Does God even understand what it is like to be one of us – islands of fragility and fear seemingly surrounded by waves of terror and fear?
 
Faith looks to verses such as these recorded for us by John.
 
“The Word became flesh.”
 
The Word refers to God – with Jesus, personifying God for us.
 
“The Word became flesh and made his dwelling among us.”
 
In Jesus God took on human form and came to live among us.
 
Not in a palace.
 
Not in a mansion.
 
But in a small, poverty stricken, occupied land in the Middle East. This was the neighbourhood Jesus spent his life in.
 
Jesus would have known hunger.
 
Jesus would have known poverty.
 
Jesus would have known what it was like to work a full day and still be owing money.
 
Day after day.
 
Jesus would have witnessed the authorities oppress the people.
 
God does not leave when we suffer – rather God came down.
 
It is comforting to know that God knows the extent of human suffering.
 
But I want more than comfort in tough times? I want to know that the tough times have an end.
 
Jesus told his disciples that: “You will grieve but your grief will turn to joy.” John 16:20
 
Jesus was referring to his death which would appear – at the time – to represent the triumph of evil and suffering.
 
But Jesus knew that from his death would come his resurrection.
 
Grief will turn to joy.

God did more than enter our world – he also offers to heal and forgive us and to bring us into new, eternal life.

 
How can we keep faith and hope alive?

Keith Wilson, 04/05/2021

Thought for the week 26/04/21 

Kintsugi 

“Kintsugi”
 
“My grace is sufficient for you, for my power is made perfect in weakness.”
2 Corinthians 9
 
Have you ever wondered why God does not take away all our problems as soon as we ask?
 
All of us have faced over a year of disruption and change because of the global pandemic. A pandemic that appears to be on the retreat locally, at least for the time being. Yet in other nations the pandemic continues to infect and kill horrendous numbers of people.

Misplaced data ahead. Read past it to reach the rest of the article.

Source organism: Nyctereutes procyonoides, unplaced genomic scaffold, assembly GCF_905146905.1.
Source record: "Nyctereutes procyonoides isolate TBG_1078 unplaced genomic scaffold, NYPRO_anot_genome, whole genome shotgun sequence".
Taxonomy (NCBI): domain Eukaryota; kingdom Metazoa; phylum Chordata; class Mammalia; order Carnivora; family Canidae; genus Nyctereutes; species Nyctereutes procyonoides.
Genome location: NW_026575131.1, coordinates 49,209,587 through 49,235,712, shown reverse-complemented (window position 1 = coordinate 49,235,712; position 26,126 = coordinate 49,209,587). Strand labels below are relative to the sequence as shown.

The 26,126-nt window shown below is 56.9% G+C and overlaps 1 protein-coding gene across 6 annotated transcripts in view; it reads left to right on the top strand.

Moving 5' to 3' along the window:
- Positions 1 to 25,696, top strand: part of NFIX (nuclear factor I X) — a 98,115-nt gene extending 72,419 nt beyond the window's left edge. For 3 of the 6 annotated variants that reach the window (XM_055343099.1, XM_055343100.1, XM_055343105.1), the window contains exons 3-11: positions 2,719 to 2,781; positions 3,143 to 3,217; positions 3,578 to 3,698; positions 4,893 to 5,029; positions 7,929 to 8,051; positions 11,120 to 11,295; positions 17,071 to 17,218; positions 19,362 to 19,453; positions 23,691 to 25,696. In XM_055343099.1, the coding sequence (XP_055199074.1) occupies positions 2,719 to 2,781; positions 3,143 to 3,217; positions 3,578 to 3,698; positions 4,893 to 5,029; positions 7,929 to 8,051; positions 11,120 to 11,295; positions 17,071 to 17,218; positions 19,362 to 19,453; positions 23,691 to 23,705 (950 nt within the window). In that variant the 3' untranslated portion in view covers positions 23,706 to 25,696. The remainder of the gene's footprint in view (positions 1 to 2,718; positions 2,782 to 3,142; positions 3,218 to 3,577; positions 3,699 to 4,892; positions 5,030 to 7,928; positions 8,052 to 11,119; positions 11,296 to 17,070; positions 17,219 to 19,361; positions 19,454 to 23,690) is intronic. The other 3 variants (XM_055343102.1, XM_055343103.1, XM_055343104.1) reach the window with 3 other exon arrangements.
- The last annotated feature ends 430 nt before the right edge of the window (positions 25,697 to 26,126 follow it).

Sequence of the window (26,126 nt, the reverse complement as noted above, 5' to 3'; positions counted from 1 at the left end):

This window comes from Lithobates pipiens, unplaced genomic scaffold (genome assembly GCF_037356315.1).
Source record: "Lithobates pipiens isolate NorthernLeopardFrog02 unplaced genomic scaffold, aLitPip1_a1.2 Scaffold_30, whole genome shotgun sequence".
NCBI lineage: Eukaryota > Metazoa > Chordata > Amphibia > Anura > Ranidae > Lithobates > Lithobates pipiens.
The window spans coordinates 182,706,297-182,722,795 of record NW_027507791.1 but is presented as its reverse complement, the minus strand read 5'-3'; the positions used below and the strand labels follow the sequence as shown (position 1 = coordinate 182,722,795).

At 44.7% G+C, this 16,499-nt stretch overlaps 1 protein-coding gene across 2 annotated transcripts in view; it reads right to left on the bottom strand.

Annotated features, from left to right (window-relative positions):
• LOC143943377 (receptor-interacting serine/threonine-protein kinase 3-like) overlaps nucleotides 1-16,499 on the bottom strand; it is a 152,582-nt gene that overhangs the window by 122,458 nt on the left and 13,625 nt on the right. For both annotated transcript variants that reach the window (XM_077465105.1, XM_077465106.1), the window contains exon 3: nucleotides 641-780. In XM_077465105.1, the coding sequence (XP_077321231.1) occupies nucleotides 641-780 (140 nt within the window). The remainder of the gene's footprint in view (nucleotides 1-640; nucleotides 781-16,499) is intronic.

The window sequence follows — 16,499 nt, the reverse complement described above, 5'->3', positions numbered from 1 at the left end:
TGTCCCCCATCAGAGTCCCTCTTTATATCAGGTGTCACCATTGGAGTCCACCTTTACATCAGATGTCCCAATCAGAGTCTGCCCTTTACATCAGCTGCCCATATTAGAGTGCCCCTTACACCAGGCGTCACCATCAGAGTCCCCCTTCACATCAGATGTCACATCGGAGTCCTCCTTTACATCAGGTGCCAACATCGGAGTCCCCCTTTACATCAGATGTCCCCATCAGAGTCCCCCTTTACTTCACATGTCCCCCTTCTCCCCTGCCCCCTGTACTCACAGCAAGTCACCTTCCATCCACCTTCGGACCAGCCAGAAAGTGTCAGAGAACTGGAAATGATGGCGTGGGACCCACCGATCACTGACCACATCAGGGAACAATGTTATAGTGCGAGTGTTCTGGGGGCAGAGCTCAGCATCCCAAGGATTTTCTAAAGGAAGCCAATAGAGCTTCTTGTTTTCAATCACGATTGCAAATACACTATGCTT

Why hasn’t God removed this threat to human life and flourishing?
 
Others among us may struggle with long term physical or mental health issues.
 
Why hasn’t God made us better so we can thrive and enjoy the fullness of life?
 
One of the lasting images of 2021 will be that of our Queen sitting alone in St Georges chapel Windsor during the funeral service of her husband, Prince Philip. In that image is captured something of the human frailty that none of us can escape.
 
Rich or poor. King or Queen. At some point in our lives, cracks will appear, and our brokenness exposed.
 
There’s an art form in Japan called kintsugi. Instead of throwing away broken pottery, the pieces are carefully glued together using a lacquer mixed with gold. The cracks are not covered over. Instead, they are highlighted and celebrated.
 
Works of beauty created from broken pieces.
 
The Apostle Paul is one of the great superheroes of the Bible. Having encountered Jesus suddenly and dramatically his life was turned around. The one-time persecutor of Christians became the greatest church planter and evangelist the earth had ever known. Nothing seemed to be able to stop Paul. He was arrested. He was at attacked. He had to take part in daring escapes. Beaten, bruised and bloodied, Paul went all out for his faith.
 
Yet this hero had a flaw.
 
Paul called this his ‘Thorn in my flesh.’ (2 Corinthians 12:7)
 
Ouch!
 
It sounds painful.
 
It sounds like something we would want to hide and remove.
 
Paul pleaded with the LORD to take it away. But God said:
 
My grace is sufficient for you, for my power is made perfect in weakness.
 
The image of the Queen – alone with her grief and mourning – resonated with so many who have lost loved ones this year. Far from diminishing her power and status – it created a sense of identification with the struggles and sufferings of her people.
 
It is right to pray for an end to our times of suffering. One day they will be gone – and gone for good.
 
At the same time let’s not avoid the opportunities our brokenness offers to create lives of beauty as God fills our cracks.
 
As Paul concluded
 
For when I am weak, then I am strong.
 
Where might God be creating beauty in the brokenness this week?

Keith Wilson, 26/04/2021